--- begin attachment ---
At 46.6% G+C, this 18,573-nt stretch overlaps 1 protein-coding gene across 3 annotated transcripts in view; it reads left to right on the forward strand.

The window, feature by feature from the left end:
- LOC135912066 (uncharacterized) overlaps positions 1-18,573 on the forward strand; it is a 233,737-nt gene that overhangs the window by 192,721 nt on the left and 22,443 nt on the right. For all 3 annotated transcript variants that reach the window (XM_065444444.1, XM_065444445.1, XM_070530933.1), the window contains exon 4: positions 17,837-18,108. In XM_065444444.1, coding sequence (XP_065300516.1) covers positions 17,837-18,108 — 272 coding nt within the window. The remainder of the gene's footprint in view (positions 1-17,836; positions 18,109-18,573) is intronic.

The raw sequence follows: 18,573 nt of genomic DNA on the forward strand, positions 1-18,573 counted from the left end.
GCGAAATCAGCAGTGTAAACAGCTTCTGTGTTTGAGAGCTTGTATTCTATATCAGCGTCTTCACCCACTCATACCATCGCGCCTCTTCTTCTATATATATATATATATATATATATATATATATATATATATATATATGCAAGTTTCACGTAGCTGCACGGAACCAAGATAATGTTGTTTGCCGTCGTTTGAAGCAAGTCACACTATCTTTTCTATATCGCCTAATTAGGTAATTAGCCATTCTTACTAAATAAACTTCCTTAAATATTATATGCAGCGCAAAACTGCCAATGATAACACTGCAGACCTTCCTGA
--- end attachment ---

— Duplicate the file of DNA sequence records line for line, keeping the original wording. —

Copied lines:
At 46.6% G+C, this 18,573-nt stretch overlaps 1 protein-coding gene across 3 annotated transcripts in view; it reads left to right on the forward strand.

The window, feature by feature from the left end:
- LOC135912066 (uncharacterized) overlaps positions 1-18,573 on the forward strand; it is a 233,737-nt gene that overhangs the window by 192,721 nt on the left and 22,443 nt on the right. For all 3 annotated transcript variants that reach the window (XM_065444444.1, XM_065444445.1, XM_070530933.1), the window contains exon 4: positions 17,837-18,108. In XM_065444444.1, coding sequence (XP_065300516.1) covers positions 17,837-18,108 — 272 coding nt within the window. The remainder of the gene's footprint in view (positions 1-17,836; positions 18,109-18,573) is intronic.

The raw sequence follows: 18,573 nt of genomic DNA on the forward strand, positions 1-18,573 counted from the left end.
GCGAAATCAGCAGTGTAAACAGCTTCTGTGTTTGAGAGCTTGTATTCTATATCAGCGTCTTCACCCACTCATACCATCGCGCCTCTTCTTCTATATATATATATATATATATATATATATATATATATATATATATATGCAAGTTTCACGTAGCTGCACGGAACCAAGATAATGTTGTTTGCCGTCGTTTGAAGCAAGTCACACTATCTTTTCTATATCGCCTAATTAGGTAATTAGCCATTCTTACTAAATAAACTTCCTTAAATATTATATGCAGCGCAAAACTGCCAATGATAACACTGCAGACCTTCCTGA